Gwinnett County District Attorney Danny Porter says he needs another investigator to help him keep up with allegations of public corruption.
Porter has asked the county to pay for a new position for an assistant chief investigator to oversee “public integrity” cases, which he said have been on the rise in recent years.
Porter made the request last week as part of his 2013 budget proposal. County Commission Chairwoman Charlotte Nash, who will prepare the proposed budget, said she hasn’t “added up the numbers” on the district attorney’s request. But she thinks it has merit.
“I think there’s some validity to the idea of saying, ‘This is so important we’re going to dedicate a full-time person in the district attorney’s office,’ ” Nash said.
Public integrity has been a big issue in Gwinnett politics in recent years.
In 2010, following an investigation into county land purchases by The Atlanta Journal-Constitution, a special grand jury concluded that Gwinnett spent too much in deals that benefited the political allies of commissioners. The jury charged then-Commissioner Kevin Kenerly with bribery, claiming he accepted or agreed to accept $1 million to arrange for Gwinnett to buy land. Kenerly denies the charge, which is still pending. Jurors also considered a perjury charge against then-Chairman Charles Bannister, who resigned to avoid prosecution.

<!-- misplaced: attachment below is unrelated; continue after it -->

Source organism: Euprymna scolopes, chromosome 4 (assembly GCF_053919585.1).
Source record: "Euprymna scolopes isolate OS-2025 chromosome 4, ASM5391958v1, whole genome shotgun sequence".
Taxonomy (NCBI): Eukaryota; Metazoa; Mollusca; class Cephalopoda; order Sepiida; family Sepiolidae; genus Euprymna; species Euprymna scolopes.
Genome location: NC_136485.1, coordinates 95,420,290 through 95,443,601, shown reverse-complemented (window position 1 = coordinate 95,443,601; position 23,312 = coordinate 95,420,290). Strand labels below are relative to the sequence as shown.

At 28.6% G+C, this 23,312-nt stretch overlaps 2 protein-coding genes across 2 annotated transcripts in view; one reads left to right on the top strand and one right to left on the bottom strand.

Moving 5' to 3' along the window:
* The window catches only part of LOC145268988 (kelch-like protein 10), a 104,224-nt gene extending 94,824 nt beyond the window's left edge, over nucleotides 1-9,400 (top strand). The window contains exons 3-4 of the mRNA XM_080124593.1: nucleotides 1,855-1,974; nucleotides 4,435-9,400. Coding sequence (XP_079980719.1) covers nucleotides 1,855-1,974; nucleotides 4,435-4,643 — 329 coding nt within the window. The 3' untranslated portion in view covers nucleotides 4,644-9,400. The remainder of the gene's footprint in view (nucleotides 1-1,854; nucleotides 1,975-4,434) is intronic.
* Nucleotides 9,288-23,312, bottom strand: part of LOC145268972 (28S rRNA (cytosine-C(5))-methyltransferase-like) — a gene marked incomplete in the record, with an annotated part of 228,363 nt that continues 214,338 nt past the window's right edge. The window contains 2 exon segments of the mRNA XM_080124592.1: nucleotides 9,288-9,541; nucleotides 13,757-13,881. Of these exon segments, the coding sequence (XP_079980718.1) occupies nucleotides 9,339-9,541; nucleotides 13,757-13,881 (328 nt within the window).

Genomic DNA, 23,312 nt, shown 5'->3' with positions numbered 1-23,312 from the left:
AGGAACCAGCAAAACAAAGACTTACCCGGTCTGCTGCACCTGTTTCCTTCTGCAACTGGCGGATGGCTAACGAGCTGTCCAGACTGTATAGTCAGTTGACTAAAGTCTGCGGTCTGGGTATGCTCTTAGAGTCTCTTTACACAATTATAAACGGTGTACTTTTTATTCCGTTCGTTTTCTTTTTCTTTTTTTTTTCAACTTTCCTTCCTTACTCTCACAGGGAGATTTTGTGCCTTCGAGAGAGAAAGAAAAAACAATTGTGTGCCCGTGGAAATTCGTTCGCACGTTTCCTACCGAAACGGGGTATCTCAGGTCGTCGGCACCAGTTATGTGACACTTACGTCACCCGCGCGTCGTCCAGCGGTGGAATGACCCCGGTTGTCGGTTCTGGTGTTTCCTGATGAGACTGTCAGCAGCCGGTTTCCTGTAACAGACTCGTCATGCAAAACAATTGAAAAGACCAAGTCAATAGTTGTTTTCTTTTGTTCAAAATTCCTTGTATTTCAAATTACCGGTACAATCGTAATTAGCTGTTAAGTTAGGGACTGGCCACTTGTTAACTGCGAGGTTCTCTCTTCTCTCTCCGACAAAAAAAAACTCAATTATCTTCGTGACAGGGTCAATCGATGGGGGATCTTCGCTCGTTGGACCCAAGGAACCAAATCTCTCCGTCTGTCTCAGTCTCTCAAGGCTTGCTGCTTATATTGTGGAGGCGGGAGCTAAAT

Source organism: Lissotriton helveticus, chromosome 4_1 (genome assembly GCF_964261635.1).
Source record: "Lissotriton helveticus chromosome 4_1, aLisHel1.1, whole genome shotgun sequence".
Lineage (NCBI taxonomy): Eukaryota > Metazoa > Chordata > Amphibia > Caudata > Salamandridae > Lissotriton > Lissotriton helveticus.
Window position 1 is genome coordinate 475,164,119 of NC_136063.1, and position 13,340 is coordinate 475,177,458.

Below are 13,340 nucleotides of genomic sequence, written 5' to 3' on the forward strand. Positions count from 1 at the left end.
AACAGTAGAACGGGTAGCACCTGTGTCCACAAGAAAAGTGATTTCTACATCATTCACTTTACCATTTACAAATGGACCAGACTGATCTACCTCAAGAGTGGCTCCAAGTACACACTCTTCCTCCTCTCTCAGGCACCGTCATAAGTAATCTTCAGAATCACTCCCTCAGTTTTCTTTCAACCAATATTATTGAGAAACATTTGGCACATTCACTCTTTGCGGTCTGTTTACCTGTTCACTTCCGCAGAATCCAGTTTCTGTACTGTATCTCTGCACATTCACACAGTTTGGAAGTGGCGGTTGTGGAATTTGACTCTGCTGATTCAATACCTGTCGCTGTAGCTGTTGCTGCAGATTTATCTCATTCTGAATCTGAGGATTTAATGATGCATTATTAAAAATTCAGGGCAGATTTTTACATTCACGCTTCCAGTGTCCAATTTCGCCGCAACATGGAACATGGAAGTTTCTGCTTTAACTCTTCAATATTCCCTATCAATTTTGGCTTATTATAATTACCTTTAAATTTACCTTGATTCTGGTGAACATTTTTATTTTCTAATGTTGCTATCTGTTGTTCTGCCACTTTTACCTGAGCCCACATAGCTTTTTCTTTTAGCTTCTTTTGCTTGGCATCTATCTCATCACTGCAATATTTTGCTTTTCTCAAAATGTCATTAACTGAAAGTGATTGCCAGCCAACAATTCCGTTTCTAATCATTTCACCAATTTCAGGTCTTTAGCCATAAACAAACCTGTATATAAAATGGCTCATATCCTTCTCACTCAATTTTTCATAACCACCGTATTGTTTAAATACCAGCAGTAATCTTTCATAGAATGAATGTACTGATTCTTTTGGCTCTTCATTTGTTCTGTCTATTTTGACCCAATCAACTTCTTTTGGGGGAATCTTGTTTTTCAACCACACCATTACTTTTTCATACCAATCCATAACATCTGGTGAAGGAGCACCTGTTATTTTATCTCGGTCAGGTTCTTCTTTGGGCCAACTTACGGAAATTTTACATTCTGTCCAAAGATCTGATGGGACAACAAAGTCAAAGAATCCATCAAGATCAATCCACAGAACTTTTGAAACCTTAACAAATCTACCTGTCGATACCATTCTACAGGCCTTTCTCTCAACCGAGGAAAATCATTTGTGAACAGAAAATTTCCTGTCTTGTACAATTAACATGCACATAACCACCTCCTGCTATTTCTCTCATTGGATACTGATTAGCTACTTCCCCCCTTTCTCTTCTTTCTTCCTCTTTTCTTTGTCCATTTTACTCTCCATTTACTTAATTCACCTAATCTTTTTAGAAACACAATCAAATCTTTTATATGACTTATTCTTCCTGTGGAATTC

And in May Commissioner Shirley Lasseter resigned after pleading guilty to a federal bribery charge. She and three other defendants are cooperating in a federal corruption investigation, and more charges are possible.
Porter said he takes two or three public integrity cases a year to a grand jury and investigates many more. They often don’t result in criminal charges, but Porter said his office must still investigate them.
The allegations include bribery of elected officials and wrongdoing by police officers. Though he couldn’t cite specific statistics, Porter said he’s seen an increase in allegations as the high-profile cases have gained attention.
The investigator also would assist with administrative duties. Porter said the position would allow him “to focus efforts on these investigations that are now being assigned to other investigators in addition to their regular workload of armed robberies and everything else.”
The position would cost about $122,000. Whether Gwinnett’s budget realities will permit the new expense remains to be seen. Nash said she expects county revenue to decline again next year as real estate values affect property taxes. But she’s not ruling out the position.
“I think there’s some validity to the request for that type of position,” she said. “I think there’s a message that can be sent.”